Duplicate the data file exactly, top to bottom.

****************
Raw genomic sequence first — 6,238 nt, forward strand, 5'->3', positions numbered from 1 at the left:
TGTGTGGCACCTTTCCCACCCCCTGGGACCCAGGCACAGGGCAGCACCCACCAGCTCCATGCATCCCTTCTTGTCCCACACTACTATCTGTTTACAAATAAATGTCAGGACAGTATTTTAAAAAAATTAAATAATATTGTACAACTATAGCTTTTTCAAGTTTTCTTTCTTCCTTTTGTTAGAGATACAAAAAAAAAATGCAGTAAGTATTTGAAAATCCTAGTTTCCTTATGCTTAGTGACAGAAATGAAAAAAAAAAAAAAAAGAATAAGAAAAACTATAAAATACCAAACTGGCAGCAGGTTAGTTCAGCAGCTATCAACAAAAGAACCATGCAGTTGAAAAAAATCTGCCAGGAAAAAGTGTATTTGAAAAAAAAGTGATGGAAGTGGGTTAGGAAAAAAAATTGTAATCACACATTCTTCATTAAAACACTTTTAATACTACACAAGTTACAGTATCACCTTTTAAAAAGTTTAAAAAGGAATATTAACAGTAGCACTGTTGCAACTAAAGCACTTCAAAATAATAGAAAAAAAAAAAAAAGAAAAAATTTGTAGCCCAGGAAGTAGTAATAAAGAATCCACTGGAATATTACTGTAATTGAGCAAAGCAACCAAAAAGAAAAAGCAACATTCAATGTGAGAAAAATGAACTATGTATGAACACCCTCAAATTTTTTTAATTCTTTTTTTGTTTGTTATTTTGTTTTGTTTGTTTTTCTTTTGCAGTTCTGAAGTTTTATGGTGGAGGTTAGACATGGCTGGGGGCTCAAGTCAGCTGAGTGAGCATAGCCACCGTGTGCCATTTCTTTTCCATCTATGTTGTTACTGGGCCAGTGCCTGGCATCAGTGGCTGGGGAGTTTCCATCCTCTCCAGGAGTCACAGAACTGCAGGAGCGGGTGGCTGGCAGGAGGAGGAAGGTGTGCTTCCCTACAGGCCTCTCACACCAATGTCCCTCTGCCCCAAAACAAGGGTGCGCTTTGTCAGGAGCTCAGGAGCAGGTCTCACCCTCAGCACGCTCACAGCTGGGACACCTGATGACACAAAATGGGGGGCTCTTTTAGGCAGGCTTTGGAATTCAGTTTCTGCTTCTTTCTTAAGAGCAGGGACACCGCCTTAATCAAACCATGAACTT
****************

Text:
Raw genomic sequence first — 6,238 nt, forward strand, 5'->3', positions numbered from 1 at the left:
TGTGTGGCACCTTTCCCACCCCCTGGGACCCAGGCACAGGGCAGCACCCACCAGCTCCATGCATCCCTTCTTGTCCCACACTACTATCTGTTTACAAATAAATGTCAGGACAGTATTTTAAAAAAATTAAATAATATTGTACAACTATAGCTTTTTCAAGTTTTCTTTCTTCCTTTTGTTAGAGATACAAAAAAAAAATGCAGTAAGTATTTGAAAATCCTAGTTTCCTTATGCTTAGTGACAGAAATGAAAAAAAAAAAAAAAAGAATAAGAAAAACTATAAAATACCAAACTGGCAGCAGGTTAGTTCAGCAGCTATCAACAAAAGAACCATGCAGTTGAAAAAAATCTGCCAGGAAAAAGTGTATTTGAAAAAAAAGTGATGGAAGTGGGTTAGGAAAAAAAATTGTAATCACACATTCTTCATTAAAACACTTTTAATACTACACAAGTTACAGTATCACCTTTTAAAAAGTTTAAAAAGGAATATTAACAGTAGCACTGTTGCAACTAAAGCACTTCAAAATAATAGAAAAAAAAAAAAAAGAAAAAATTTGTAGCCCAGGAAGTAGTAATAAAGAATCCACTGGAATATTACTGTAATTGAGCAAAGCAACCAAAAAGAAAAAGCAACATTCAATGTGAGAAAAATGAACTATGTATGAACACCCTCAAATTTTTTTAATTCTTTTTTTGTTTGTTATTTTGTTTTGTTTGTTTTTCTTTTGCAGTTCTGAAGTTTTATGGTGGAGGTTAGACATGGCTGGGGGCTCAAGTCAGCTGAGTGAGCATAGCCACCGTGTGCCATTTCTTTTCCATCTATGTTGTTACTGGGCCAGTGCCTGGCATCAGTGGCTGGGGAGTTTCCATCCTCTCCAGGAGTCACAGAACTGCAGGAGCGGGTGGCTGGCAGGAGGAGGAAGGTGTGCTTCCCTACAGGCCTCTCACACCAATGTCCCTCTGCCCCAAAACAAGGGTGCGCTTTGTCAGGAGCTCAGGAGCAGGTCTCACCCTCAGCACGCTCACAGCTGGGACACCTGATGACACAAAATGGGGGGCTCTTTTAGGCAGGCTTTGGAATTCAGTTTCTGCTTCTTTCTTAAGAGCAGGGACACCGCCTTAATCAAACCATGAACTT